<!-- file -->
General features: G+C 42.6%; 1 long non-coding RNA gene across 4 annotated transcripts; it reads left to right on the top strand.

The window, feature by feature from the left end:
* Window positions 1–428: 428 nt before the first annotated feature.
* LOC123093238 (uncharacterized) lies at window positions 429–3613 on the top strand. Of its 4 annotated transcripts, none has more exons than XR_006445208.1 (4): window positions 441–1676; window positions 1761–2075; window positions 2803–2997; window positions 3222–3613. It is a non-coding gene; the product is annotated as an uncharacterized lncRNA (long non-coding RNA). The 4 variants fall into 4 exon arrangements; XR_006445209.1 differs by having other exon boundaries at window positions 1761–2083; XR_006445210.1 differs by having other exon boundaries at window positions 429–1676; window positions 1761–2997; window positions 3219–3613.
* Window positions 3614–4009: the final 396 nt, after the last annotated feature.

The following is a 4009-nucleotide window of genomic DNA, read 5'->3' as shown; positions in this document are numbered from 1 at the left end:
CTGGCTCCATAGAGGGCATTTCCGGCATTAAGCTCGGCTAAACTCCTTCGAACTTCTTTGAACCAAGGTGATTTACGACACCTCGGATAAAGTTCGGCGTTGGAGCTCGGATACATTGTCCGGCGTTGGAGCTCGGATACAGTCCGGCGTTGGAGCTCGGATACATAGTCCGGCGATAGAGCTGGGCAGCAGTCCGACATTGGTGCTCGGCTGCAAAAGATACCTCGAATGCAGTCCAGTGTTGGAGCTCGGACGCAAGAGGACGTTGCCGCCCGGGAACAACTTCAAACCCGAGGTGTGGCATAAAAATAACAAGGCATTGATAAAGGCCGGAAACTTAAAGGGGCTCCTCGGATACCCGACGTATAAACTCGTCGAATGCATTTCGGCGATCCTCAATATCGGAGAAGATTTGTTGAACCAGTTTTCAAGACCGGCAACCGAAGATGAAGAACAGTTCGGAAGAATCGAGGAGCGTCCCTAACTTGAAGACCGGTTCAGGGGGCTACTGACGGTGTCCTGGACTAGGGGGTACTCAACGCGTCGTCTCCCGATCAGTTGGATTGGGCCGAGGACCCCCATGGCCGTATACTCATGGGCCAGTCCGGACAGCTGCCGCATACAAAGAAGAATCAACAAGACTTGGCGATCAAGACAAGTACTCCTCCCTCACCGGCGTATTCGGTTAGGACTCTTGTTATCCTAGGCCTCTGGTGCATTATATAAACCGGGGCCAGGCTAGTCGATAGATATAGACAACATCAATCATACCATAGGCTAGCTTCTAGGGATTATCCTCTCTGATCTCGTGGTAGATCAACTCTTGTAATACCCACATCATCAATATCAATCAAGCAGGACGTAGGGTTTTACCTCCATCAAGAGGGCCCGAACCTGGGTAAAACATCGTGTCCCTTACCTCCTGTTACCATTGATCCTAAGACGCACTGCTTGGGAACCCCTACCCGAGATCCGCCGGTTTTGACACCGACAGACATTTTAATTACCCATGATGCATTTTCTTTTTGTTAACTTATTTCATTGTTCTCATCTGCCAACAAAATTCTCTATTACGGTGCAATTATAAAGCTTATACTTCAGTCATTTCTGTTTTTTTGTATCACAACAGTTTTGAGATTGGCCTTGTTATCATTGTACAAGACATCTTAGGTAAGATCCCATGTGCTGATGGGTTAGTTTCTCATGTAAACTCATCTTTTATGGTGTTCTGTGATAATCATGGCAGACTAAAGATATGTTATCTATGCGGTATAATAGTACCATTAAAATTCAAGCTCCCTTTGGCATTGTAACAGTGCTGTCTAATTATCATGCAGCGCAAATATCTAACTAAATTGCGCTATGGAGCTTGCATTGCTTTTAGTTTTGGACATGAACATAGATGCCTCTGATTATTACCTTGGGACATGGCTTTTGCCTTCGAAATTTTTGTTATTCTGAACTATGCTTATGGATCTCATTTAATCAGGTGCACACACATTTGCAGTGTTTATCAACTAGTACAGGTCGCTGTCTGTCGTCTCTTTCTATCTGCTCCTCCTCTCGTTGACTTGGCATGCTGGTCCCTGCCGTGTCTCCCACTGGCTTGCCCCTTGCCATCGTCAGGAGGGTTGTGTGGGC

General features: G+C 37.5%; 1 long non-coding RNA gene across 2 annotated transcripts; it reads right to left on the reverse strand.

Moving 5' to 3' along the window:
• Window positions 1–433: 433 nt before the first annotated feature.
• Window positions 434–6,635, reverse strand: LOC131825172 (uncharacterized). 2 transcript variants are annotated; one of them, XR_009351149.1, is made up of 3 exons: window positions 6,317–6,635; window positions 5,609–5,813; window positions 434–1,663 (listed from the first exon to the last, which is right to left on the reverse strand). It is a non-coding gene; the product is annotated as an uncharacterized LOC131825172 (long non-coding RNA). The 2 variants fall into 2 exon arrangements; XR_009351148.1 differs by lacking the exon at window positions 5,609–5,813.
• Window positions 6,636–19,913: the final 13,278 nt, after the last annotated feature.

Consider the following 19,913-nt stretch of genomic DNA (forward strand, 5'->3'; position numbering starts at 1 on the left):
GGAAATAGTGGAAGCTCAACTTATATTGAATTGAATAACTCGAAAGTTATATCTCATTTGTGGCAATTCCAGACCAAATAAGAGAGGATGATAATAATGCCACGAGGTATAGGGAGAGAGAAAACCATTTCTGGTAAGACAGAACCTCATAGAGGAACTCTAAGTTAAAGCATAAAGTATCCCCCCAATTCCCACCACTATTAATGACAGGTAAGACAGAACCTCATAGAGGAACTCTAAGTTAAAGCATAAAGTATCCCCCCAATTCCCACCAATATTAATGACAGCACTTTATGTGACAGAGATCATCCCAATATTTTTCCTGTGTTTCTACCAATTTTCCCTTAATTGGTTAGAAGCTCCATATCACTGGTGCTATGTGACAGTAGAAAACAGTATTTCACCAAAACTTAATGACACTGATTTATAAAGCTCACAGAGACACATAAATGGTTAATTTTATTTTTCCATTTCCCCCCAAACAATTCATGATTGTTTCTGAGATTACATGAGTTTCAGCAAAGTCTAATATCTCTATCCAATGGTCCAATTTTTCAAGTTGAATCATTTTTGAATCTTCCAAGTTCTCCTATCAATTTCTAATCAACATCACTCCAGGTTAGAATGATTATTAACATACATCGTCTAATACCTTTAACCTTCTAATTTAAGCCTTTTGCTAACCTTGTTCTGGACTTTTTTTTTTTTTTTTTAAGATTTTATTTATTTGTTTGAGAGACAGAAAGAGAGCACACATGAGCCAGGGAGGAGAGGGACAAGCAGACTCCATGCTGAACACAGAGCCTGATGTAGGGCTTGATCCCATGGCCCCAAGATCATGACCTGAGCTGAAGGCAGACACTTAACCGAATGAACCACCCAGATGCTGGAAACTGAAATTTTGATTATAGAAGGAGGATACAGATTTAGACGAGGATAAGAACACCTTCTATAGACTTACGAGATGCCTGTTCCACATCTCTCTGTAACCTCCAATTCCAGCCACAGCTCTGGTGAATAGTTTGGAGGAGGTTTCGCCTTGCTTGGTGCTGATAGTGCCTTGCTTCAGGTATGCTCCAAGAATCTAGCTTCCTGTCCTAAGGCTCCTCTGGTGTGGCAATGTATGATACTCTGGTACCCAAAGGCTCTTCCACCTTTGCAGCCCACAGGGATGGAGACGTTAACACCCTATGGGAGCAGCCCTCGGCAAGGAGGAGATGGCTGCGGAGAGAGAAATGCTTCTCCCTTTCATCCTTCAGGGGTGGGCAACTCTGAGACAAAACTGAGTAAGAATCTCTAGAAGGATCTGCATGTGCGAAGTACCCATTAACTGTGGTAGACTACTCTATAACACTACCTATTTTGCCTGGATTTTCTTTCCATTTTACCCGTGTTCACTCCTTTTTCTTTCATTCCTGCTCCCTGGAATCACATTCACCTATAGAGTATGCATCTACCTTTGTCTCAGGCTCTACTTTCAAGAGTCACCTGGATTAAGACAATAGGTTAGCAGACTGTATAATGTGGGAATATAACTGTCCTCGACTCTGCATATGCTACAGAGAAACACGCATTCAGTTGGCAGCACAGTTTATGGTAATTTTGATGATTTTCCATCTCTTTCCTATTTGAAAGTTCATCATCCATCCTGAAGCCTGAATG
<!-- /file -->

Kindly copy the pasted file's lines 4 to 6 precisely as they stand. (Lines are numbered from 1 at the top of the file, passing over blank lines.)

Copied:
* LOC123093238 (uncharacterized) lies at window positions 429–3613 on the top strand. Of its 4 annotated transcripts, none has more exons than XR_006445208.1 (4): window positions 441–1676; window positions 1761–2075; window positions 2803–2997; window positions 3222–3613. It is a non-coding gene; the product is annotated as an uncharacterized lncRNA (long non-coding RNA). The 4 variants fall into 4 exon arrangements; XR_006445209.1 differs by having other exon boundaries at window positions 1761–2083; XR_006445210.1 differs by having other exon boundaries at window positions 429–1676; window positions 1761–2997; window positions 3219–3613.
* Window positions 3614–4009: the final 396 nt, after the last annotated feature.

The following is a 4009-nucleotide window of genomic DNA, read 5'->3' as shown; positions in this document are numbered from 1 at the left end: